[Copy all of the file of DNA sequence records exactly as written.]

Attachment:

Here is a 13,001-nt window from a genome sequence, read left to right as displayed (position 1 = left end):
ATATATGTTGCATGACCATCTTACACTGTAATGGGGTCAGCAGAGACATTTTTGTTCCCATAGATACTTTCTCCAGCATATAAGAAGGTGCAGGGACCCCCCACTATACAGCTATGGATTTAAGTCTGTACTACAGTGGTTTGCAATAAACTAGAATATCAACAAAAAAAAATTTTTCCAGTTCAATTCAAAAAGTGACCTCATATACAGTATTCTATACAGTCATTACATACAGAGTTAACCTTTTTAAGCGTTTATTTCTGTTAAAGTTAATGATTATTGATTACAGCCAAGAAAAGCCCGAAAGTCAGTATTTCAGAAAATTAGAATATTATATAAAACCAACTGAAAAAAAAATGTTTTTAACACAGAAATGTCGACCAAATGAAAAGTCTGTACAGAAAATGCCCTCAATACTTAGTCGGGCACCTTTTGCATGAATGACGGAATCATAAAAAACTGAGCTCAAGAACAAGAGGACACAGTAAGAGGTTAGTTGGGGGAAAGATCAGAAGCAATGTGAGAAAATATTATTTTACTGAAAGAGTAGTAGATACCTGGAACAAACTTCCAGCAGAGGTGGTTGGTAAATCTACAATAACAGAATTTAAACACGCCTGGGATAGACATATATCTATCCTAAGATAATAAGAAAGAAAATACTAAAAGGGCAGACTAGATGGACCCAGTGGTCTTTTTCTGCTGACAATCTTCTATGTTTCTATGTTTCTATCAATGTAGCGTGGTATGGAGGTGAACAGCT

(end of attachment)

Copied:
Here is a 13,001-nt window from a genome sequence, read left to right as displayed (position 1 = left end):
ATATATGTTGCATGACCATCTTACACTGTAATGGGGTCAGCAGAGACATTTTTGTTCCCATAGATACTTTCTCCAGCATATAAGAAGGTGCAGGGACCCCCCACTATACAGCTATGGATTTAAGTCTGTACTACAGTGGTTTGCAATAAACTAGAATATCAACAAAAAAAAATTTTTCCAGTTCAATTCAAAAAGTGACCTCATATACAGTATTCTATACAGTCATTACATACAGAGTTAACCTTTTTAAGCGTTTATTTCTGTTAAAGTTAATGATTATTGATTACAGCCAAGAAAAGCCCGAAAGTCAGTATTTCAGAAAATTAGAATATTATATAAAACCAACTGAAAAAAAAATGTTTTTAACACAGAAATGTCGACCAAATGAAAAGTCTGTACAGAAAATGCCCTCAATACTTAGTCGGGCACCTTTTGCATGAATGACGGAATCATAAAAAACTGAGCTCAAGAACAAGAGGACACAGTAAGAGGTTAGTTGGGGGAAAGATCAGAAGCAATGTGAGAAAATATTATTTTACTGAAAGAGTAGTAGATACCTGGAACAAACTTCCAGCAGAGGTGGTTGGTAAATCTACAATAACAGAATTTAAACACGCCTGGGATAGACATATATCTATCCTAAGATAATAAGAAAGAAAATACTAAAAGGGCAGACTAGATGGACCCAGTGGTCTTTTTCTGCTGACAATCTTCTATGTTTCTATGTTTCTATCAATGTAGCGTGGTATGGAGGTGAACAGCT